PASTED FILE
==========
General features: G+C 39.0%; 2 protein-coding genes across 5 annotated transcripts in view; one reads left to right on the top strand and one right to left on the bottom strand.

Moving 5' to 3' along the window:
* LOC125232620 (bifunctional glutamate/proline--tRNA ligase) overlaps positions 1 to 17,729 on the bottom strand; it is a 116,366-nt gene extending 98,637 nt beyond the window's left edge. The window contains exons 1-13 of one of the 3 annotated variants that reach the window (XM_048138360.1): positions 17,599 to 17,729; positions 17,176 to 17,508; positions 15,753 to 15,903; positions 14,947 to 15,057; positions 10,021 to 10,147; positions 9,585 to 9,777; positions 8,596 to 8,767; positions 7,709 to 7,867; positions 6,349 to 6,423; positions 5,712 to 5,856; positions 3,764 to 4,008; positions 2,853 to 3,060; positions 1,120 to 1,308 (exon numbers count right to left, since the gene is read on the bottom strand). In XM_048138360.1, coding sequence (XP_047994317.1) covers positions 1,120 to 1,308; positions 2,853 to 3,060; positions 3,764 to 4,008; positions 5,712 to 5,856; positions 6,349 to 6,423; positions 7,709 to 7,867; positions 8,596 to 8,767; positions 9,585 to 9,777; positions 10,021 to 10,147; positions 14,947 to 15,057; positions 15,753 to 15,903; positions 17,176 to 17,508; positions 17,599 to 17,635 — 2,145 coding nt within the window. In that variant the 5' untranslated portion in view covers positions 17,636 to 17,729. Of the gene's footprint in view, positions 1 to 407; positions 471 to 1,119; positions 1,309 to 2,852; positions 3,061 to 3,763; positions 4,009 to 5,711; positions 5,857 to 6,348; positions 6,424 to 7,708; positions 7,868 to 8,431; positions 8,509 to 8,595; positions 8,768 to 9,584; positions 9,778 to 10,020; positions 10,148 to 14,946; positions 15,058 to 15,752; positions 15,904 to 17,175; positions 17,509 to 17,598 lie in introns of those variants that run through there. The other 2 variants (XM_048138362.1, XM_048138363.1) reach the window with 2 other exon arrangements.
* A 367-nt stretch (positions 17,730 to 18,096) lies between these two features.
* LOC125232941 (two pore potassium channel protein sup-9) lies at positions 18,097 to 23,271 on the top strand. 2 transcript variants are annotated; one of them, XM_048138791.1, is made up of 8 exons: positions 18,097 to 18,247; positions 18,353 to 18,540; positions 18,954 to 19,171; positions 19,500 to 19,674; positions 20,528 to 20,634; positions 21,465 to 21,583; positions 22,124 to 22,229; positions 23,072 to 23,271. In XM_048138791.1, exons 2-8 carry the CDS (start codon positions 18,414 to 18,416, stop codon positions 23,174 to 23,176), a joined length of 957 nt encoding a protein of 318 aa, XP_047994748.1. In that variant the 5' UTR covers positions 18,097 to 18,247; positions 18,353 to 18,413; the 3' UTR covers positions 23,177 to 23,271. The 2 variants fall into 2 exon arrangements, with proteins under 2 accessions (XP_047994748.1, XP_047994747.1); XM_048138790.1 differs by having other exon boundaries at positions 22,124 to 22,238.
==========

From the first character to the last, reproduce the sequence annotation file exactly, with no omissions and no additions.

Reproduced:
General features: G+C 39.0%; 2 protein-coding genes across 5 annotated transcripts in view; one reads left to right on the top strand and one right to left on the bottom strand.

Moving 5' to 3' along the window:
* LOC125232620 (bifunctional glutamate/proline--tRNA ligase) overlaps positions 1 to 17,729 on the bottom strand; it is a 116,366-nt gene extending 98,637 nt beyond the window's left edge. The window contains exons 1-13 of one of the 3 annotated variants that reach the window (XM_048138360.1): positions 17,599 to 17,729; positions 17,176 to 17,508; positions 15,753 to 15,903; positions 14,947 to 15,057; positions 10,021 to 10,147; positions 9,585 to 9,777; positions 8,596 to 8,767; positions 7,709 to 7,867; positions 6,349 to 6,423; positions 5,712 to 5,856; positions 3,764 to 4,008; positions 2,853 to 3,060; positions 1,120 to 1,308 (exon numbers count right to left, since the gene is read on the bottom strand). In XM_048138360.1, coding sequence (XP_047994317.1) covers positions 1,120 to 1,308; positions 2,853 to 3,060; positions 3,764 to 4,008; positions 5,712 to 5,856; positions 6,349 to 6,423; positions 7,709 to 7,867; positions 8,596 to 8,767; positions 9,585 to 9,777; positions 10,021 to 10,147; positions 14,947 to 15,057; positions 15,753 to 15,903; positions 17,176 to 17,508; positions 17,599 to 17,635 — 2,145 coding nt within the window. In that variant the 5' untranslated portion in view covers positions 17,636 to 17,729. Of the gene's footprint in view, positions 1 to 407; positions 471 to 1,119; positions 1,309 to 2,852; positions 3,061 to 3,763; positions 4,009 to 5,711; positions 5,857 to 6,348; positions 6,424 to 7,708; positions 7,868 to 8,431; positions 8,509 to 8,595; positions 8,768 to 9,584; positions 9,778 to 10,020; positions 10,148 to 14,946; positions 15,058 to 15,752; positions 15,904 to 17,175; positions 17,509 to 17,598 lie in introns of those variants that run through there. The other 2 variants (XM_048138362.1, XM_048138363.1) reach the window with 2 other exon arrangements.
* A 367-nt stretch (positions 17,730 to 18,096) lies between these two features.
* LOC125232941 (two pore potassium channel protein sup-9) lies at positions 18,097 to 23,271 on the top strand. 2 transcript variants are annotated; one of them, XM_048138791.1, is made up of 8 exons: positions 18,097 to 18,247; positions 18,353 to 18,540; positions 18,954 to 19,171; positions 19,500 to 19,674; positions 20,528 to 20,634; positions 21,465 to 21,583; positions 22,124 to 22,229; positions 23,072 to 23,271. In XM_048138791.1, exons 2-8 carry the CDS (start codon positions 18,414 to 18,416, stop codon positions 23,174 to 23,176), a joined length of 957 nt encoding a protein of 318 aa, XP_047994748.1. In that variant the 5' UTR covers positions 18,097 to 18,247; positions 18,353 to 18,413; the 3' UTR covers positions 23,177 to 23,271. The 2 variants fall into 2 exon arrangements, with proteins under 2 accessions (XP_047994748.1, XP_047994747.1); XM_048138790.1 differs by having other exon boundaries at positions 22,124 to 22,238.